“Buzz Lightyear,” Ziggy had answered promptly, politely, and completely untruthfully, as Jane hadn’t bought his lunch box yet, and they hadn’t even discussed the need for a lunch box. He was in day care three days a week at the moment, and meals were provided. Packing a lunch box was going to be new for Jane.

When they got to the school, Madeline had stayed in the car while Jane took the children in. Actually, Chloe had taken them in, marching along in front of them, tiara gleaming in the sunlight. At one point Ziggy and Jane had exchanged looks as if to say, Who are these marvelous people?

Jane had been mildly nervous about Ziggy’s orientation morning and conscious of the fact that she would need to hide her nerves from Ziggy, because he was prone to anxiety. It had felt like she was starting a new job: her job as a primary school mother. There would be rules and paperwork and procedures to learn.

However, walking into school with Chloe was like arriving with a golden ticket. Two other mothers immediately accosted them, “Chloe! Where’s your mum?” Then they introduced themselves to Jane, and Jane had a story to tell about Madeline’s ankle, and next thing, the kindergarten teacher, Miss Barnes, wanted to hear, and Jane found herself the center of attention, which was quite pleasant, to be honest.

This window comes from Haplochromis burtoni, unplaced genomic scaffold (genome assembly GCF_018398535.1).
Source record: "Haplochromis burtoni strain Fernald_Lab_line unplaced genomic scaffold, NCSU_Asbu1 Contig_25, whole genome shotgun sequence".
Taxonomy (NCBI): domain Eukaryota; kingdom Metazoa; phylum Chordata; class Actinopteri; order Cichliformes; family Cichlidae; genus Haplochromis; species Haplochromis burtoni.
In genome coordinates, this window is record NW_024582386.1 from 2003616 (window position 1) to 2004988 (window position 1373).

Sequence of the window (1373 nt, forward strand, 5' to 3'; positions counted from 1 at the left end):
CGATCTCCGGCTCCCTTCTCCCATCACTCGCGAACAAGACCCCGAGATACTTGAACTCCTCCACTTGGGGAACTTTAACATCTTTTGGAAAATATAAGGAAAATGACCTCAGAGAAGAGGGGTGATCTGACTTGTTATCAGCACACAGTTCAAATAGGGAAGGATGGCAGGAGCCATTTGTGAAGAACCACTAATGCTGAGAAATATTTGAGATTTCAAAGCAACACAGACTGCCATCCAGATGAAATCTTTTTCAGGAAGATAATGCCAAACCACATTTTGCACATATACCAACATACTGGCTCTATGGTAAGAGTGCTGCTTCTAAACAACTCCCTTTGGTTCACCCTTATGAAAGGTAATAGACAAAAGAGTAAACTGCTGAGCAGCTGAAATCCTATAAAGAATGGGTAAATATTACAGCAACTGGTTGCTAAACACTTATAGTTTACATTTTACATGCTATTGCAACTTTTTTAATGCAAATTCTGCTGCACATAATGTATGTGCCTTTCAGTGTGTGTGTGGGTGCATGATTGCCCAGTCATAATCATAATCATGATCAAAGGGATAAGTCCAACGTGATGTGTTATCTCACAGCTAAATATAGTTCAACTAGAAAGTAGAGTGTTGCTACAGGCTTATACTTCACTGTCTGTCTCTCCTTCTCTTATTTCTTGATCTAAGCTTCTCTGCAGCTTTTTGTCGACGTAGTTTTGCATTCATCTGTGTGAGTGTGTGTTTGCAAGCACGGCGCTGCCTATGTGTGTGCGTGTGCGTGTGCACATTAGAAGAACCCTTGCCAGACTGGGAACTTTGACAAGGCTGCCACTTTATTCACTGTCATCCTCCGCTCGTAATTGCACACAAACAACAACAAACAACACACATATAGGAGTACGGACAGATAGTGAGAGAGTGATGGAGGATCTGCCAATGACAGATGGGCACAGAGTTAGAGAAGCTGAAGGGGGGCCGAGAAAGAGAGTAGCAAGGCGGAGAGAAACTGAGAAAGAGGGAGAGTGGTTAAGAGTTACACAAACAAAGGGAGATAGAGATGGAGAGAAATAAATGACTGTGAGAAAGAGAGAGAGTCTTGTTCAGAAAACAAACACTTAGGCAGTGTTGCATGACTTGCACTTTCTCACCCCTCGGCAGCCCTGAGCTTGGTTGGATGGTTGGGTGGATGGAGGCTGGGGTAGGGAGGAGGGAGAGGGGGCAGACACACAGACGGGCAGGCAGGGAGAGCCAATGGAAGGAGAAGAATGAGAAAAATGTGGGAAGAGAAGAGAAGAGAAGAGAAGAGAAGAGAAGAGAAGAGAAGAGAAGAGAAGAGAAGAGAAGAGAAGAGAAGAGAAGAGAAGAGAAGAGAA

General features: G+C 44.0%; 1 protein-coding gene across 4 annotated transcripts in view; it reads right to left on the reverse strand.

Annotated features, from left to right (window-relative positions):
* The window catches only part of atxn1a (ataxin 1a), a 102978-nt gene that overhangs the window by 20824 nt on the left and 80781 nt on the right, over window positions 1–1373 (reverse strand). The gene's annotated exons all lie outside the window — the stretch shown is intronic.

The school itself was beautiful, perched at the end of the headland, so that the blue of the distant ocean seemed to be constantly sparkling in Jane’s peripheral vision. The classrooms were in long, low sandstone buildings and the leafy-treed playground seemed to be full of enchanting secret spots to encourage the imagination: cubbyholes in between trees, sheltered pathways, even a tiny, child-sized maze.

When she’d left, Ziggy had been walking into a classroom hand in hand with Chloe, his little face flushed and happy, and Jane had walked outside to her car, feeling flushed and happy herself, and there was Madeline in the passenger seat, waving and smiling delightedly, as if Jane were her great friend, and Jane had felt a lessening of something, a loosening.

Now she sat next to Madeline in Blue Blues and waited for her coffee to arrive, watching the water and feeling the sunshine on her face.

Maybe moving here was going to be the beginning of something, or the end, which would be even better.

“My friend Celeste will be here soon,” said Madeline. “You might have seen her at the school, dropping off her boys. Two little blond ruffians. She’s tall, blond, beautiful and flustered.”

“I don’t think so,” said Jane. “What’s she got to be flustered about if she’s tall, blond and beautiful?”

“Exactly,” said Madeline, as if that answered the question. “She’s got this equally gorgeous, rich husband too. They still hold hands. And he’s nice. He buys me presents. Honestly, I have no idea why I stay friends with her.” She looked at her watch. “Oh, she’s hopeless. Always late! Anyway, I’ll interrogate you while we wait.” She leaned forward and gave her full attention to Jane. “Are you new to the peninsula? I don’t know your face at all. With kids the same age you’d think we would have run into each other at GymbaROO or story hour or whatever.”